Better waste management in Hungary’s South Great Plain region

Modern waste management solutions have been provided for 370 700 people in 86 towns and villages in the Békés and Csongrád counties of Hungary’s South Great Plain region. They cater for municipal solid waste – everyday items discarded by the public. The system meets EU and Hungarian waste collection and selection targets and cuts the amount of waste ending up in landfill from 86 to 40 %.

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A central waste management site was developed at Békéscsaba, the area’s biggest city. Four waste transfer stations were set up at Szentes, Orosháza, Makó and Szeghalom.

A sorting plant and mechanical and biological treatment facility was built at Békéscsaba to treat recycled, biodegradable and mixed waste from kerbside collections, including that compacted at transfer stations. It includes mechanical and optical separators, and has a capacity of 120 000 and 30 000 tonnes a year for mechanical and biological treatment respectively.

Mechanical treatment produces materials that can be reused, while biological treatment cuts landfill use for biodegradable waste. The sensor-based sorting technology makes it easier to separate recyclables from mixed municipal solid waste so as to make recycled material of two different quality levels, which is then sold.

New composting machinery

Existing facilities were integrated into the system and improved as necessary. Machinery in composting plants at Gyula, Dévaványa, Szentes, Orosháza, Makó and Békéscsaba was upgraded to treat green waste. One high-capacity and four small mobile shredders, a turning machine, three telescopic handlers, four wheel loaders and a mobile drum screen were purchased. Distribution of 30 000 home composting bins in residential areas was accompanied by an awareness raising campaign aimed at reducing waste.

Nine waste yards were opened for bulky and hazardous waste at Makó, Mezőhegyes, Orosháza, Szentes, Szeghalom, Gyula, Vésztő, Kunágota and Dévaványa. Nine roll-off container vehicles and 60 containers were bought for use in the waste yards and transfer stations. Other vehicles purchased included thirty 22 m³ and five 16 m³ refuse collection vehicles, as well as one with a bin washing system, four trailers and a tow truck for transporting recyclables, and an excavator and three fork-lift trucks for the sorting plant and treatment facility.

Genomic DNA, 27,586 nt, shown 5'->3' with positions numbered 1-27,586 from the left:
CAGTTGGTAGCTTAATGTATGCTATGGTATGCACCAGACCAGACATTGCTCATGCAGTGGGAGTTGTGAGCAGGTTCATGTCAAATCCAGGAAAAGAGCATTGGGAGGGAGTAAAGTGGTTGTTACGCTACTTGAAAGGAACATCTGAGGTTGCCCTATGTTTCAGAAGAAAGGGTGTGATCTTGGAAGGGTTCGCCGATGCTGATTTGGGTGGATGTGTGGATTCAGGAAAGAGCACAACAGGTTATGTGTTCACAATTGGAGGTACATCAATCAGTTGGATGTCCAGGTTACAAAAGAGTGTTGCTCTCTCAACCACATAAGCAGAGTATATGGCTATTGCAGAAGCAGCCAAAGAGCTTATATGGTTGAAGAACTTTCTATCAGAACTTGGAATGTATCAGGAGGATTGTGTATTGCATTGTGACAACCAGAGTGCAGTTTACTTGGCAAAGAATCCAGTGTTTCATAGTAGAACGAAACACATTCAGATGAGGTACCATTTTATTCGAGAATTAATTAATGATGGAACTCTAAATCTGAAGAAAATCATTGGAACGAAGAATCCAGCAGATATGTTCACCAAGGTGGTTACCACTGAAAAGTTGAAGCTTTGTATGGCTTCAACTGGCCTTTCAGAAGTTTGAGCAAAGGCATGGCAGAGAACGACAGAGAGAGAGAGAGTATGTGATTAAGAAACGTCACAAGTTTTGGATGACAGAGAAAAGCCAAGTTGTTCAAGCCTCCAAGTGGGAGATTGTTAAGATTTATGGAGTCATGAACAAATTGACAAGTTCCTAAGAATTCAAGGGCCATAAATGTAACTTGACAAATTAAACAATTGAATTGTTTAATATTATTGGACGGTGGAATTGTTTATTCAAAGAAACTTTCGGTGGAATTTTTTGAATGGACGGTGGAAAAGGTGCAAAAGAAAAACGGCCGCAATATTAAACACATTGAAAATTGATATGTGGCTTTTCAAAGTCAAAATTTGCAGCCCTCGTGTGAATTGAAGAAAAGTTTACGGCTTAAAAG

Kerbside collections and household bins

Kerbside collections were introduced for all 170 000 households in the area to increase selective waste collection. For this, 154 000 bins were purchased, of which 4 000 are for large dwellings such as blocks of flats and have a capacity of 1 100 l, and 150 000 are for single-family houses and have capacities from 60 to 240 l.

Recycling points were standardised and now only collect glass, and external roads were built at Békéscsaba and Szeghalom, each covering an area of 6 000 m². A radio-frequency identification (RFID) chip system was introduced to identify users and charge them according to the amount of waste they produce. A total of 35 RFID systems were fitted to vehicles, and 308 000 RFID user identification tags were bought.

Total investment and EU funding

Total investment for the project “Development of the South-East Great Plain Regional Waste Management System” is EUR 51 816 291, with the EU’s Cohesion Fund contributing EUR 37 470 759 through the “Environment and Energy” Operational Programme for the 2007-2013 programming period.

Draft date